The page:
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With the new accurate ephemeris, we compiled several representative V magnitude photometric data sets from the astronomical literature and plotted them vs. phase in Fig. 9. In particular we used the photometry of Eggen et al. (1950), Burnashev (1981), Manfroid et al. (1991), Sterken et al. (1993), Malcolm & Bell (1986), Frame et al. (1995), and Hipparcos photometry (Perryman & ESA 1997) converted to the Johnson V magnitude following Harmanec (1998). One immediately sees that there is no evidence of photometric eclipses or ellipsoidal variations, although the observations of the lowest brightness of the object seem to cluster near phases 0 2-0 3 and 0 7-0 8, which may explain the early reports of eclipses. Figure 9 also illustrates the conclusion of Frame et al. (1995) that the amplitude of variations varies secularly with time. This implies that one remains empty-handed as far as the knowledge of the orbital inclination, and therefore binary masses, is concerned.
Analyzing the individual data sets for periodicity, we found that a time scale of 35-40 days is usually detected, leading to a double-wave light curve with two minima of different widths. Note that Malcolm & Bell (1986) found a twice shorter periodicity for a single-wave curve so that their findings probably refer to the same time scale of variations as ours. For illustration, we show a phase plot of their V photometry for the best period of in Fig. 10.
We intend to re-observe all comparison stars used by different observers to be able to homogenize the existing data sets and combine them for a future period analysis.
After a critical re-axamination of the observational evidence, we conclude that one should remain open-minded when interpreting the geometry and evolutionary stage of Sgr. We also suggest a few hints.
|Figure 10: A phase plot of Malcolm & Bell (1986) V photometry for the best "period'' of . Two minima of different width in one cycle are seen.|
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Table 5: Probable basic physical properties of Sgr based on orbital solution 4 of Table 3 derived for three possible values of the orbital inclination. Tabulated are masses M1 and M2, the semi-major axis A, Roche-lobe radii and , and the minimum and maximum angular dimensions of the semi-major axis and derived for the range given by the Hipparcos parallax and its error .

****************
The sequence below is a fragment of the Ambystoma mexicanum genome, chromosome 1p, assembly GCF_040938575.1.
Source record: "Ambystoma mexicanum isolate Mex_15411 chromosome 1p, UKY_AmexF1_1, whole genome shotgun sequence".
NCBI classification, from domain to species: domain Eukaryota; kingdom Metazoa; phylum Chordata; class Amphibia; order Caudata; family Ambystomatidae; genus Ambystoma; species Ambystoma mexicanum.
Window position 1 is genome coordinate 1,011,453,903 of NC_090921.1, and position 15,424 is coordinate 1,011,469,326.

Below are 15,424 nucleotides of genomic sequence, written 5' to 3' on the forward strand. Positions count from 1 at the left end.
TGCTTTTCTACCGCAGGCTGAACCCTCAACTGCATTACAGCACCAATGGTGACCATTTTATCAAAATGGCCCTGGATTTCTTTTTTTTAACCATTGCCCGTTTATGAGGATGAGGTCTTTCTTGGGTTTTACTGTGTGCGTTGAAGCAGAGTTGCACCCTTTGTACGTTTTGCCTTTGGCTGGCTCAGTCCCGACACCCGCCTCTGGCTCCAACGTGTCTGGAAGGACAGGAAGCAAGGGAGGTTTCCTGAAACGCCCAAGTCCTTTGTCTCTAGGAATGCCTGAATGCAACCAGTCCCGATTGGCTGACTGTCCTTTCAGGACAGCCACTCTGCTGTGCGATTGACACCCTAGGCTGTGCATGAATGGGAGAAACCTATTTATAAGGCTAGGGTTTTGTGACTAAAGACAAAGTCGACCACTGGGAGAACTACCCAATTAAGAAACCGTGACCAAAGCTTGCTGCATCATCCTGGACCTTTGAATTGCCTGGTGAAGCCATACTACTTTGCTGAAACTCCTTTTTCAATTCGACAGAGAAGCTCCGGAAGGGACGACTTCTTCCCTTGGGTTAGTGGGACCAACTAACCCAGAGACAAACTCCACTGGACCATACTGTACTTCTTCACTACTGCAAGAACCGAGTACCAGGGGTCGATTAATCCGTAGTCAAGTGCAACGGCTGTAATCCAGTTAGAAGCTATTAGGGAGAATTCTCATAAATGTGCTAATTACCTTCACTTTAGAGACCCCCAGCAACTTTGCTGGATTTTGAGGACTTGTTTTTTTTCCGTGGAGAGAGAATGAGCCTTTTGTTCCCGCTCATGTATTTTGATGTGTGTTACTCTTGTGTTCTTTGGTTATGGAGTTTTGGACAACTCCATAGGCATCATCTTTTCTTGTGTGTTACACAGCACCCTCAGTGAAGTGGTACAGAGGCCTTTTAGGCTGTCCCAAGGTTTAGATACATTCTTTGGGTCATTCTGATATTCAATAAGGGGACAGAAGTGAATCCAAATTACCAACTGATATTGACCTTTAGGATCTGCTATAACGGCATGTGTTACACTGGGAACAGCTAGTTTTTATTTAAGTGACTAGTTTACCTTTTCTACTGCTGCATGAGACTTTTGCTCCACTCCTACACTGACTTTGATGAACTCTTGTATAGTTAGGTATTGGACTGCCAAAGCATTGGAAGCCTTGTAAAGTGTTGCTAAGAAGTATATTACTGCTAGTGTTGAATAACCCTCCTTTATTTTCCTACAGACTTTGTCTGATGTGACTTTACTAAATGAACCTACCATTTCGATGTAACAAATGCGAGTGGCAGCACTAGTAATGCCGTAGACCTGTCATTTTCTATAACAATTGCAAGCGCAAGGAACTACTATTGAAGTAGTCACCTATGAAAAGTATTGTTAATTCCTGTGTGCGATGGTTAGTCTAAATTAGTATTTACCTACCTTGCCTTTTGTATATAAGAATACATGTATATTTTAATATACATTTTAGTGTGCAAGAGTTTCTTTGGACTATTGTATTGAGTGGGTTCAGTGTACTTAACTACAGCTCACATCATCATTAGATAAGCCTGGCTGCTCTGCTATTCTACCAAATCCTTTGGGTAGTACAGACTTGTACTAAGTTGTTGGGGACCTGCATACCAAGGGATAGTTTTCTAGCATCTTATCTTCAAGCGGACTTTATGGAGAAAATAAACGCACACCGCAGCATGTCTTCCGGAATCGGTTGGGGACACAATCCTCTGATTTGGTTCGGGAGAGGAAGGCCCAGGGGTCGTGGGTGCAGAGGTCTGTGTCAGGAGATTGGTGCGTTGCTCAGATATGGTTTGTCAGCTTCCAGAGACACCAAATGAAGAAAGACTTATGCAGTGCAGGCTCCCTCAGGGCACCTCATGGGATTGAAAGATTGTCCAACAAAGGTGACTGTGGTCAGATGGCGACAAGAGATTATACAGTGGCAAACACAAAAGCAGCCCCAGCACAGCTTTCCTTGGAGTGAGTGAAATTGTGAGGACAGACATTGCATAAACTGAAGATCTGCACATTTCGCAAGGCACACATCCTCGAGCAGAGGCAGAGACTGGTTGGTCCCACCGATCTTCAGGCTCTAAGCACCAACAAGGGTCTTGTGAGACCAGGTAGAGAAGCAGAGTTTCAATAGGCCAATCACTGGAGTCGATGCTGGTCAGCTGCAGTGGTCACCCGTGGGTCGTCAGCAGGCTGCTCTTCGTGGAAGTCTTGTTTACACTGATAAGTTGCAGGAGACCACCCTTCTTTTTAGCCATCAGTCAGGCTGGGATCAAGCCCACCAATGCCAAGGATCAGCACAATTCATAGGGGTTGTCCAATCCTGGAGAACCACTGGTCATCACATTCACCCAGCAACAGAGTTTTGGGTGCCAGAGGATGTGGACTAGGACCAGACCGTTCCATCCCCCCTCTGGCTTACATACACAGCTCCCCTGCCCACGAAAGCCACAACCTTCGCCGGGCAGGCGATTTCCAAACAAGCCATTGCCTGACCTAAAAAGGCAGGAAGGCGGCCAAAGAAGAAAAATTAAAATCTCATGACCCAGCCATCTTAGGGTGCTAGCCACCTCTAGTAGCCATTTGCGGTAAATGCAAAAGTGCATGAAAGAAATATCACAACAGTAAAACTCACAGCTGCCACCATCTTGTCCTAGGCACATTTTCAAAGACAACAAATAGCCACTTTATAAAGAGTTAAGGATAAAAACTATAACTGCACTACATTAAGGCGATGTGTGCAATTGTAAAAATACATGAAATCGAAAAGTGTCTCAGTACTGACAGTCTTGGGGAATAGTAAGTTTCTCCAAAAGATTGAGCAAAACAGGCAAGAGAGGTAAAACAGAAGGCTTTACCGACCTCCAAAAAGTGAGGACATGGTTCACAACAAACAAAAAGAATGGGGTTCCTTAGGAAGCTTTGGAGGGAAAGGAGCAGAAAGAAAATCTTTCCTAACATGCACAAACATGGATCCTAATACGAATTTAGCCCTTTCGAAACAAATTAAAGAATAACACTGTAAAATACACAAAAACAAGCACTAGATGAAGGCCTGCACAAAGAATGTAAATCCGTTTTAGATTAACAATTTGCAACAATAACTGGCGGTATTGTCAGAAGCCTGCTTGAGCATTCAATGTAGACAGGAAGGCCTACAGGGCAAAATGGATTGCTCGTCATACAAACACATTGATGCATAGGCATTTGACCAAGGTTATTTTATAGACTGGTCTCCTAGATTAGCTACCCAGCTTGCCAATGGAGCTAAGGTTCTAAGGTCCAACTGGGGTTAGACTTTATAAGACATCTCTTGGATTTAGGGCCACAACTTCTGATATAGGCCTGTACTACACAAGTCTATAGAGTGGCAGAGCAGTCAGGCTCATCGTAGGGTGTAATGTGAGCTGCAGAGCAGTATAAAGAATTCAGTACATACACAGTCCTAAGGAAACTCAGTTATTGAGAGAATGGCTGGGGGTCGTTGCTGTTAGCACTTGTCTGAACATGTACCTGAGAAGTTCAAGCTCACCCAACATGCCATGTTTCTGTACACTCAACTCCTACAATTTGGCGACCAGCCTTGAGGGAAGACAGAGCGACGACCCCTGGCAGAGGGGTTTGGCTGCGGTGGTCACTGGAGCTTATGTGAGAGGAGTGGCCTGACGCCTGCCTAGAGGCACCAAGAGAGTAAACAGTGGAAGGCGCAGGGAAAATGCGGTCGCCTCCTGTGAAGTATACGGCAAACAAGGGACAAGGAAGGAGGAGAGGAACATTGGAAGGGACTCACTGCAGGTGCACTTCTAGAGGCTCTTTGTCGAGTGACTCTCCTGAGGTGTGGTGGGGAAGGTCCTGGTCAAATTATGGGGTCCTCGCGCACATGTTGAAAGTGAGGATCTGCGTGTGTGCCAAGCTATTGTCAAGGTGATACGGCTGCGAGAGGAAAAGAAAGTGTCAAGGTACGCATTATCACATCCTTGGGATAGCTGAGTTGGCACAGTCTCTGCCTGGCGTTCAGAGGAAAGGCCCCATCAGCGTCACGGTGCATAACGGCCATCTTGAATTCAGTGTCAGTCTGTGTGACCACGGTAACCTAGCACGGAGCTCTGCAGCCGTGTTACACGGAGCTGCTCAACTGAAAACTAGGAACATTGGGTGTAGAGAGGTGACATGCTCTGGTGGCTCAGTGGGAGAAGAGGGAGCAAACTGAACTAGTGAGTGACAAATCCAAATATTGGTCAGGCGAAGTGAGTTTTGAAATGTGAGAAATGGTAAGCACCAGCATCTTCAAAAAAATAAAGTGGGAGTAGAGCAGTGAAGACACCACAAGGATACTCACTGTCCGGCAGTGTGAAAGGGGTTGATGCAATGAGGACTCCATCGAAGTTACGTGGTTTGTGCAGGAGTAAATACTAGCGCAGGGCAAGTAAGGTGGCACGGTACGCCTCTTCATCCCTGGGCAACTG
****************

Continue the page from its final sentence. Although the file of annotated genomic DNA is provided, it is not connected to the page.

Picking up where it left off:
Nevertheless, it seems that the most powerful of the already operating optical interferometers might be potentially able to resolve this binary, an attempt that is worth the effort. At the same time it is clear that the interferometry of Sgr could substantially help to restrict the possible classes of models for this peculiar binary. The most important would be an inteferometric determination of the orbital inclination of Sgr which - together with an independent confirmation of the RV curve of star 2 - would finally settle the question of the true masses of both bodies.
We acknowledge the use of the programs SPEFO and FOTEL, made available by their authors Drs. Jirí Horn and Petr Hadrava. Our thanks are also due to Dr. Peter Cottrell, who kindly clarified the problem with Mt. John's RVs for us. Very relevant comments, suggestions, and a constructive criticism by the anonymous referee helped to improve the paper and are gratefully acknowledged. We profitted from the use of the electronic bibliography maintained by the NASA/ADS system. Czech authors were supported by the research plan AV 0Z1 003909, from project K2043105 of the Academy of Sciences of the Czech Republic, and from the grants GA CR 205/02/0788 and 205/06/0584. The research of PH was also supported from the grant GA CR 205/06/0304 of the Czech Science Foundation.